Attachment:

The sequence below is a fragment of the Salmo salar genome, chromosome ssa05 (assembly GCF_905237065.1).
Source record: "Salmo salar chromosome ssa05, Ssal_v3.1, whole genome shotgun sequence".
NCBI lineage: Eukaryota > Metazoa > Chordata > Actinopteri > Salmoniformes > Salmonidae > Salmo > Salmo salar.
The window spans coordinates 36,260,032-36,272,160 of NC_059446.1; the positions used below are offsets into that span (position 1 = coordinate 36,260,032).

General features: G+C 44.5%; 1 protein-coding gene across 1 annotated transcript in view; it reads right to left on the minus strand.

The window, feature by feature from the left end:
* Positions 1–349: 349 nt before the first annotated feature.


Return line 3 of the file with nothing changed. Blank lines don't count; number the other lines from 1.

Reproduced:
NCBI lineage: Eukaryota > Metazoa > Chordata > Actinopteri > Salmoniformes > Salmonidae > Salmo > Salmo salar.